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Judiciary ‘tone deaf’ to new financial realities in 21st century, says master of the High Court 
The master of the High Court wants the Central Bank to inquire into what he described as “a blatant attempt” by a fund to seize more land than it was entitled to in a dispute over the use of land as security for a loan. 
Edmund Honohan also said the judiciary seems to be “tone deaf to the 21st century’s new realities in financial markets and in particular to the ability of capital to hedge against losses caused by economic shocks”. 
He said the response of some major legal firms specialising in debt collection to recent judgments “foreshadows a culture of aggressive lawyers” rather than the traditional role of the lawyer as a client’s conscience and wise counsellor. 
Mr Honohan is not a judge but performs a quasi-judicial role in a court which makes administrative rulings on cases which may or may not be sent for trial to the High Court. 
He made his comments in a decision relating to an attempt by fund Promontoria (Oyster) DAC to enforce rights over agricultural land in Co Sligo owned by John Gethins in a dispute over a €52,750 loan to him in 2013. 
He said Promontoria had engaged in a “blatant attempt to seize much more land” than was originally secured on the loan. 
He said Mr Gethins, Woodview, Doonally, Ballygawley, Co Sligo, took out an undisclosed loan sum with Ulster Bank in 2009 which was secured on 25 acres of land he owned at Ardleebeg, near Ballygawley. 
Another loan 
He took out another loan with Ulster Bank in 2013 for €52,750 and the lien on the Ardleebeg property, via its property folio number of 3540F, was registered as security for the new loan. It was repayable within six months but was not repaid.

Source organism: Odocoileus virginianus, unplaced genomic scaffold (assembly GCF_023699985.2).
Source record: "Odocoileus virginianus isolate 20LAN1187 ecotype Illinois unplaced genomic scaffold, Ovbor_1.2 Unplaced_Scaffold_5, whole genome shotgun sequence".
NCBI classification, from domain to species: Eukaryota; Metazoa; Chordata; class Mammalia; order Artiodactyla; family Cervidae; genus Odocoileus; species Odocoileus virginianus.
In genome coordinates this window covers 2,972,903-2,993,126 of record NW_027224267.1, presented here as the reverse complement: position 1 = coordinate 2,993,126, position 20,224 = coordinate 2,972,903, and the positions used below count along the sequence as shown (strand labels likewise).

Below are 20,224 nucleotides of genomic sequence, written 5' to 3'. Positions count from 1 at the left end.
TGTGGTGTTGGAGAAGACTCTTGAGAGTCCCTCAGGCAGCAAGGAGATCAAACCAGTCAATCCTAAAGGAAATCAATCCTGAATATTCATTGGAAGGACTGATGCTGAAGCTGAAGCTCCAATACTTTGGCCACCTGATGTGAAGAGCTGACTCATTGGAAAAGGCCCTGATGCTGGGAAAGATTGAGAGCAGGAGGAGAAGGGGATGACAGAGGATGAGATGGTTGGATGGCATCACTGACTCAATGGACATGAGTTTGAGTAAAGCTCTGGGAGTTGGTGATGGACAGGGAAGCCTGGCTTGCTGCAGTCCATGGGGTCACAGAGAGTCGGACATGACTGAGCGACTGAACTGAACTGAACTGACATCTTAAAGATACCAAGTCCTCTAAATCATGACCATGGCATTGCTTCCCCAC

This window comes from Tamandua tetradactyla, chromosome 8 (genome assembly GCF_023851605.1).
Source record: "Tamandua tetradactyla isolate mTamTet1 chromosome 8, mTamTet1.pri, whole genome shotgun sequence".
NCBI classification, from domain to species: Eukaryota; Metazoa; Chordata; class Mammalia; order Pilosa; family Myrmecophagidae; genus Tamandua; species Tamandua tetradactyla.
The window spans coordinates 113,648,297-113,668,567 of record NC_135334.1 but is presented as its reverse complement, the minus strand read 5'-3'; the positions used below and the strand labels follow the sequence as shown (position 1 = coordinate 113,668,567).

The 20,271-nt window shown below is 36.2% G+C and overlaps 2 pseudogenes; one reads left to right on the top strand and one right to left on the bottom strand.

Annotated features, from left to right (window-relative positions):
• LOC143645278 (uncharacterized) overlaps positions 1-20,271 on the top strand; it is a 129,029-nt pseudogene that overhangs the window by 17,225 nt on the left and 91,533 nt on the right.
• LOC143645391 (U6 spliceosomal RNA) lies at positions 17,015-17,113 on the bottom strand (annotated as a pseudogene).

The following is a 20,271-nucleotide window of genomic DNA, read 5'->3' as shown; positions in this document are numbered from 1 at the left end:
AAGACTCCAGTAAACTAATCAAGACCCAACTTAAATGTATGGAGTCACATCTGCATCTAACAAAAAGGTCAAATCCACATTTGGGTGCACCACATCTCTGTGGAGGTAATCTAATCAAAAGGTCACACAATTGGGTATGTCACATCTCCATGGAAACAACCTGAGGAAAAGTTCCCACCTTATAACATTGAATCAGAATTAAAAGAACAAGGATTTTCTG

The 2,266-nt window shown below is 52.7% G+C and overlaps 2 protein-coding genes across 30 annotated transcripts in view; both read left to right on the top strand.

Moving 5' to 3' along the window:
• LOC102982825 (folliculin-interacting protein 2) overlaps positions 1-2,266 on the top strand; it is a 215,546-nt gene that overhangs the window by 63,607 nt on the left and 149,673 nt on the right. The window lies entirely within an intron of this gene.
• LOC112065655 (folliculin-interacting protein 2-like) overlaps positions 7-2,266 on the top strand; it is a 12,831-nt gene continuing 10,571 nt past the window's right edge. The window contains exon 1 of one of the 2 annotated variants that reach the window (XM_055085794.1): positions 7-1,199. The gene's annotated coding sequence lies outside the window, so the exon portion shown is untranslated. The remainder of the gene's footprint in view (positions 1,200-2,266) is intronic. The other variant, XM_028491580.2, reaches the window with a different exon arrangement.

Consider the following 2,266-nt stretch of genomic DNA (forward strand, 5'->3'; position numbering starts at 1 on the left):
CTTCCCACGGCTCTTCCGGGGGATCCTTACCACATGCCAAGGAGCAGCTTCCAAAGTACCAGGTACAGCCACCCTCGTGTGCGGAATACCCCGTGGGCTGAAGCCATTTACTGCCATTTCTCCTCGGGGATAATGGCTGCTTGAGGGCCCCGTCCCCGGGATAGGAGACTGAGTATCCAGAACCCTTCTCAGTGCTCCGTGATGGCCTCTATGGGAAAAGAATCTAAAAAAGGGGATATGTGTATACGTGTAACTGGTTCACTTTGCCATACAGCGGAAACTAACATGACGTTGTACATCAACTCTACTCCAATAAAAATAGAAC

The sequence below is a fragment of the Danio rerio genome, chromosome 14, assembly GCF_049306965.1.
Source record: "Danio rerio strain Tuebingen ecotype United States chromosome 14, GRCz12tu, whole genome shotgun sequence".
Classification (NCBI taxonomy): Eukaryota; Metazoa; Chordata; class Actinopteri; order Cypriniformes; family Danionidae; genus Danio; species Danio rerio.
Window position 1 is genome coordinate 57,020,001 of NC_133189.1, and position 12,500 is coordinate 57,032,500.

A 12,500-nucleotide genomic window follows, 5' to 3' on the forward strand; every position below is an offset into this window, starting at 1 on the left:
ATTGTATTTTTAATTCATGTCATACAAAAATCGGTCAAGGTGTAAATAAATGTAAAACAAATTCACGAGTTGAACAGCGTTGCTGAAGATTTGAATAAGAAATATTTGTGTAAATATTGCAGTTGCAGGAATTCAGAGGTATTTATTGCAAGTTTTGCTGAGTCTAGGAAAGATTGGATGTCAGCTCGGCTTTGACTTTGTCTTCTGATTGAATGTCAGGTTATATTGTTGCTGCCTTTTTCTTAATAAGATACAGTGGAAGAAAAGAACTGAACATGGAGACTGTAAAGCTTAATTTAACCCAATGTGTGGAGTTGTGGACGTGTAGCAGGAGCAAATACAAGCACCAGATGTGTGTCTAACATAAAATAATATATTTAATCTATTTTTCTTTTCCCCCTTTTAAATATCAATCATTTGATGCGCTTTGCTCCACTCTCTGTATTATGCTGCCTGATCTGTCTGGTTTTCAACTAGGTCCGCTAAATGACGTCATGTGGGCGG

The loan was subsequently transferred to Promontoria Oyster which then sought an order from Mr Honohan that the debt was “well charged” on the property contained in folio number 3540F, which meant the fund could then possess the property and sell it to satisfy the debt. 
However, that folio included two other parcels of land owned by Mr Gethins, at Knocknageeha and Carricknagat, comprising a total of 31 acres. 
In seeking its order, Promontoria Oyster relied on the lien on the 2009 loan and not the 2013 loan, which meant the 2013 loan was unsecured, Mr Honohan said. 
Promontoria had in its proceedings seeking possession of the property described the land involved as “all of folio 3540F” and not just the 25-acre parcel, he said. 
‘Thrown out’ 
This case “should be thrown out because it is a blatant attempt to seize much more land than was originally secured for the old [2009] Ulster Bank loan”,he said. That was in addition to the fact that the 2013 loan was in fact never secured, he said. 
It highlighted what he said was an issue with securitisation by special purpose vehicle (SPV) fund purchasers of nonperforming loans. 
The speed of securitisation over the past quarter of a century means the system here now “is damaged to the point of dysfunctionality – that means it doesn’t work as intended”. 
In view of his findings, and given “our experience with complexities and judicial difference of opinion on the interpretation of legislation, I have decided to refer the papers (in this case) to the governor of the Central Bank for his urgent attention”, he said. 
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